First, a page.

50: Bring Him to Me

50: Bring Him to Me

From Chicken Soup for the Soul: Living with Alzheimer's & Other Dementias

Bring Him to Me

In union there is strength.

~Aesop

My husband John was fifty-four when he was diagnosed with younger-onset Alzheimer’s disease. John was young, gifted, and talented. A loving husband, dad, brother, and friend.

Within a year he had to retire from the industry where we had met thirty-three years before. We were shocked. What would life be like?

When first diagnosed, John was still able to drive, so he would sometimes go to the driving range or come by the office so we could go to lunch. He also spent his days working around the house and taking care of the yard.

Then he began spending time with an acquaintance of ours who had recently lost his wife. Ray was no longer able to drive, so John started out taking him out once a week for breakfast, which soon turned into three days a week for breakfast and lunch. A beautiful new friendship had begun.

Then the time came when our doctor told John he could no longer drive. Although John seemed to take the news pretty well, my new concern was what would he do all day at home alone? He was so used to being around others.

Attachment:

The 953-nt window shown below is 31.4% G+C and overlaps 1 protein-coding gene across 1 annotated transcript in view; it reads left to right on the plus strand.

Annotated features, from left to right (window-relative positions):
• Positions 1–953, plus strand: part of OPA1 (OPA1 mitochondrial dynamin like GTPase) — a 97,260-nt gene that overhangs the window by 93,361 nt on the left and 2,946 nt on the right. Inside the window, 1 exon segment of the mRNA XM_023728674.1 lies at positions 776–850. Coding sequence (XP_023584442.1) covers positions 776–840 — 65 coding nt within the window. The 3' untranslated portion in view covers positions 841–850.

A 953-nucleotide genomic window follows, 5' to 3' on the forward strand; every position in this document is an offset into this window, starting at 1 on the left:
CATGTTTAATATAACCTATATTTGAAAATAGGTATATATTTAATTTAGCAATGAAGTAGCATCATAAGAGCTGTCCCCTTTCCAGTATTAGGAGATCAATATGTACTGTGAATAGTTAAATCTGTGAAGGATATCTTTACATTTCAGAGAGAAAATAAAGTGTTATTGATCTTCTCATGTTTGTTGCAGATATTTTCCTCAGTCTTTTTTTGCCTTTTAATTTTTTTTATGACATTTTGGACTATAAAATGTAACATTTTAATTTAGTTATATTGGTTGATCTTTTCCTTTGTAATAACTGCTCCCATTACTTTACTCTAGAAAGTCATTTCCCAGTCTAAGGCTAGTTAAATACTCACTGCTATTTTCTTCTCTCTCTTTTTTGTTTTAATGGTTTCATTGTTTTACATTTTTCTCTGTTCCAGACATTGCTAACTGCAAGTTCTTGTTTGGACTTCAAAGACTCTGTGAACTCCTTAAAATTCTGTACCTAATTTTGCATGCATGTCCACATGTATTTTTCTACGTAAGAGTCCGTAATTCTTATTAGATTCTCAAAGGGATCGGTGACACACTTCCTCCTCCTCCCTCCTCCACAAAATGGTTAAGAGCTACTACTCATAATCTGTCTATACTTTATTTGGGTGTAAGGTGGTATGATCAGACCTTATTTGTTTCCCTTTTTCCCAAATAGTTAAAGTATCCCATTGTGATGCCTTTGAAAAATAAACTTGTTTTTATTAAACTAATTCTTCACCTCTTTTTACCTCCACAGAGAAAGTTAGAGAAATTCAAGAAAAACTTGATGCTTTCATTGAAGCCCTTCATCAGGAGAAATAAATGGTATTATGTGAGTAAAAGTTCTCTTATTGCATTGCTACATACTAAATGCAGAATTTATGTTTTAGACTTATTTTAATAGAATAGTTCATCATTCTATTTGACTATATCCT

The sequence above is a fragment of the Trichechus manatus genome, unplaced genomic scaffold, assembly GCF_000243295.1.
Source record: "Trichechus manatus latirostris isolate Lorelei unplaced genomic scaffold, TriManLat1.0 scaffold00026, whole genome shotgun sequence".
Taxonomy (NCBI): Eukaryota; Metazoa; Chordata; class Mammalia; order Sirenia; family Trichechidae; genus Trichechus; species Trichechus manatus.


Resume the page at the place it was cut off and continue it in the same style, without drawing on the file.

On the way home from the doctor’s office we stopped by Ray’s house and the three of us went to dinner. When John stepped away from the table, I told Ray the news. I explained that John would no longer be able to come by and that my only option would be to take John to an adult day center during the days while I was at work. That’s when our dear friend said these four sweet words: “Bring him to me.”

Starting the next day, I began taking John to Ray’s house, and the two of them would spend their days together. Other friends and family members would stop by several times a week and take them both to breakfast or lunch. Some days, I would stop on the way home from work and pick up dinner for the three of us, only to arrive and hear the sweet sound of the two of them singing along while watching the Gaithers performing on television.

They spent lots of time together enjoying each other’s company and reflecting on days of their past. But once John started to wander, a common behavior of Alzheimer’s disease, I had to start taking him to an adult day center. We would still visit Ray or take him dinner and the three of us would cry when Ray would tell John how much he loved and missed him.

John continues to attend the adult day center; however, our sweet friend Ray passed away this past March at age ninety. His words, “Bring him to me,” will remain with me always.

~Susan Young

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